Lágrimas y Locuras, Mapping the Mind of a Madwoman 9'

for solo piano

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…a piece of Lisztian scope that attempts to construct the thoughts of a disturbed woman as she walks forever. …fully entering into the spirit of narrating a story while painting a distraught emotional state. The anguished, dissonant climax is powerful.” —Colin Clarke, Fanfare Magazine

In Lágrimas y Locuras, Mapping the Mind of a Madwoman, Joelle Wallach returns to her fascination with music which expresses a specific psychological landscape.    Based on the Mexican folksong La Llorona, Las Lagrimas locuras reveals the infuriated interior monologue of La Llorona herself as she haunts the banks of Mexican waterways, railing against her fate, against the betrayal of her lover and against the result of her own impetuous rage.

La Llorana is a folksong which tells the story of a Mexican Indian woman who, while still young and beautiful, meets a great Spanish conquistador as he rides past the river outside her tiny town.   They fall in love, marry, have two children and live in a palace in Mexico City.   When he is called back to Spain, she waits in her small town by the river for his return.   And it is by the river she sees him again, riding by in a grand carriage with his new blond Spanish bride.  He doesn’t seem to recognize her, changed and aged as she has been by her years of yearning and the searing Mexican sun.   Furious, she rushes to the riverbank and, crazed by rage, betrayal and humiliation, drowns their two children.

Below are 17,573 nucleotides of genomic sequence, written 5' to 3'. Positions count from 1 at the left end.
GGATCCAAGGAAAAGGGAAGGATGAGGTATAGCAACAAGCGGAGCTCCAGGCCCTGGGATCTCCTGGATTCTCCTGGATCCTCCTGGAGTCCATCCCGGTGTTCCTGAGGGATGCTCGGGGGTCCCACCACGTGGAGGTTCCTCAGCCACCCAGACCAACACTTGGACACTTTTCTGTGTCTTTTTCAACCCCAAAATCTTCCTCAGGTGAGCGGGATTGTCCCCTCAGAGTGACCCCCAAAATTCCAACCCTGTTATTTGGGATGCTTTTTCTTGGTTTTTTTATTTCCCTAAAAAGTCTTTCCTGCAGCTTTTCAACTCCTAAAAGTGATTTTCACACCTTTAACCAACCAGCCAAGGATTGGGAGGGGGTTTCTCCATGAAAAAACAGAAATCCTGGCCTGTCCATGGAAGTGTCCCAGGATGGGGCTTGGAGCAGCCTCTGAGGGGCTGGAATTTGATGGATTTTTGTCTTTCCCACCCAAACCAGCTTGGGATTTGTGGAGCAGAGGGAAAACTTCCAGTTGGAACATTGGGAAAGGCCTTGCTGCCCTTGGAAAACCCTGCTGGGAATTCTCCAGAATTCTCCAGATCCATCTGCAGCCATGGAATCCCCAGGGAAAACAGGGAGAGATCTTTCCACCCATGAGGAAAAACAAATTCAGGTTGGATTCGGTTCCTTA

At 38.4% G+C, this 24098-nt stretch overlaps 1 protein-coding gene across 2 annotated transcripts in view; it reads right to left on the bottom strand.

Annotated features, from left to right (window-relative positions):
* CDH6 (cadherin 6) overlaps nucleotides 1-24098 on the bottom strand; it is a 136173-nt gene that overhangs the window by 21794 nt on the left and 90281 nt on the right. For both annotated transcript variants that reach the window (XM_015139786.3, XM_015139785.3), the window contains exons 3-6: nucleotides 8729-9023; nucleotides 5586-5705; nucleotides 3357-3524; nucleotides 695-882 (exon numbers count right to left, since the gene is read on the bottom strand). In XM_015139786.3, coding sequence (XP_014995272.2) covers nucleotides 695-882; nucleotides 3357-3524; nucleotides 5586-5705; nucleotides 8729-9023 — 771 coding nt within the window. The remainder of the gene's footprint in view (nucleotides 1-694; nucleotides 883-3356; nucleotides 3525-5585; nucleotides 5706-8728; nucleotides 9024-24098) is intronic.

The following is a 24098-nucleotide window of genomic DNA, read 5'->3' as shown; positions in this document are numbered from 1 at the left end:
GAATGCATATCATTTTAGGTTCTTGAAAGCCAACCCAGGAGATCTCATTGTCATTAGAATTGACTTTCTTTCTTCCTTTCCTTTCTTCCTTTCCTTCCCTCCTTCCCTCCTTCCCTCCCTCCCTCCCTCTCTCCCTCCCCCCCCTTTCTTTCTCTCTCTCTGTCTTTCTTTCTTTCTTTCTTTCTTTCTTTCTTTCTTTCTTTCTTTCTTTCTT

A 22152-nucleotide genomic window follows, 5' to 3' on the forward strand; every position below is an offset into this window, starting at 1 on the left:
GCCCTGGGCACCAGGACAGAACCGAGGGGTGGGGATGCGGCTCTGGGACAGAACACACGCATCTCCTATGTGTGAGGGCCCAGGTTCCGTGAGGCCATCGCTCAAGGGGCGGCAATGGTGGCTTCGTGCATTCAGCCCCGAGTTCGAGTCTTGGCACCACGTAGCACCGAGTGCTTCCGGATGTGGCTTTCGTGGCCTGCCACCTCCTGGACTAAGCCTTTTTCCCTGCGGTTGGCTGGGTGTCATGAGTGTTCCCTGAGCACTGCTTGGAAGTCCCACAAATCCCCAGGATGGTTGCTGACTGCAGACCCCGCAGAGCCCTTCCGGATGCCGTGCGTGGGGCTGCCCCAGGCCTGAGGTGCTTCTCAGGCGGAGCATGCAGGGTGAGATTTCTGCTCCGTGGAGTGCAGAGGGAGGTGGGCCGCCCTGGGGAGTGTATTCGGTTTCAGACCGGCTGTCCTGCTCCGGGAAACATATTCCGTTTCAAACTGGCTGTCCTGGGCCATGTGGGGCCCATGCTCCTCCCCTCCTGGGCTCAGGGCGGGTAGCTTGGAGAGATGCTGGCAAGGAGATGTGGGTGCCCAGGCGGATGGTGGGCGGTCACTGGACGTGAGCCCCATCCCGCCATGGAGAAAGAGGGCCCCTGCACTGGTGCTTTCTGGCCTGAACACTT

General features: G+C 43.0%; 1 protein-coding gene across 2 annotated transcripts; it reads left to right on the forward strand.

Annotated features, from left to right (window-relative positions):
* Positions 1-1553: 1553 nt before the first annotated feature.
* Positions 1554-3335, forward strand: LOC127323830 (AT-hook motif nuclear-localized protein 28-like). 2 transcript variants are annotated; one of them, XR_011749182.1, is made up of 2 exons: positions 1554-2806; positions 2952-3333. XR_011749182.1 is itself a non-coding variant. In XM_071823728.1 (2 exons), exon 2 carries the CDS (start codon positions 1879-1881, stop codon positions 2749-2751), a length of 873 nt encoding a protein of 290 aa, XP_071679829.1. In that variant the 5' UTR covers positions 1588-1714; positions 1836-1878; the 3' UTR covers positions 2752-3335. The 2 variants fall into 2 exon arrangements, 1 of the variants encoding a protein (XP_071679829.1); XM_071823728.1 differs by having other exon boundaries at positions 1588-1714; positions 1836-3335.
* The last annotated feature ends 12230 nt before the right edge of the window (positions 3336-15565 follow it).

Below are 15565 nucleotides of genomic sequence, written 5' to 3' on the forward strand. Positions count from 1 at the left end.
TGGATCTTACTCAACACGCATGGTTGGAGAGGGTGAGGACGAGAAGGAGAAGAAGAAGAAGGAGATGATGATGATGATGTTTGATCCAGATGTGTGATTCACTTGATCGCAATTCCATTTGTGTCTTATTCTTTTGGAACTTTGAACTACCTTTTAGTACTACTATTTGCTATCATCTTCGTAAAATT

Forever after, she is doomed to pace the banks of Mexican rivers, weeping.  For La Llorona, no memory, no reflection or recollection – no matter how sweet – can remain untouched by guilt, anger and the bitterest regret.

Wallach’s Lágrimas y Locuras, Mapping the Mind of a Madwoman, does not recount the story of La Llorona, but instead imagines La Llorona’s  tempestuous  inner monologue as she walks, eternally distraught, along the banks of innumerable Mexican waterways.    Lágrimas y Locuras deconstructs the simple melody of the folksong to explore the state of mind of that woman walking endlessly, alone and weeping, at war with her own past, her thoughts, her memories and conscience in a relentless avalanche of sorrow, remorse and wrath.   Each time her thoughts return to simple scenes of past happiness, love or family, the melody within her twists, writhes and rages through strange, unexpected, distorted textures and tonalities.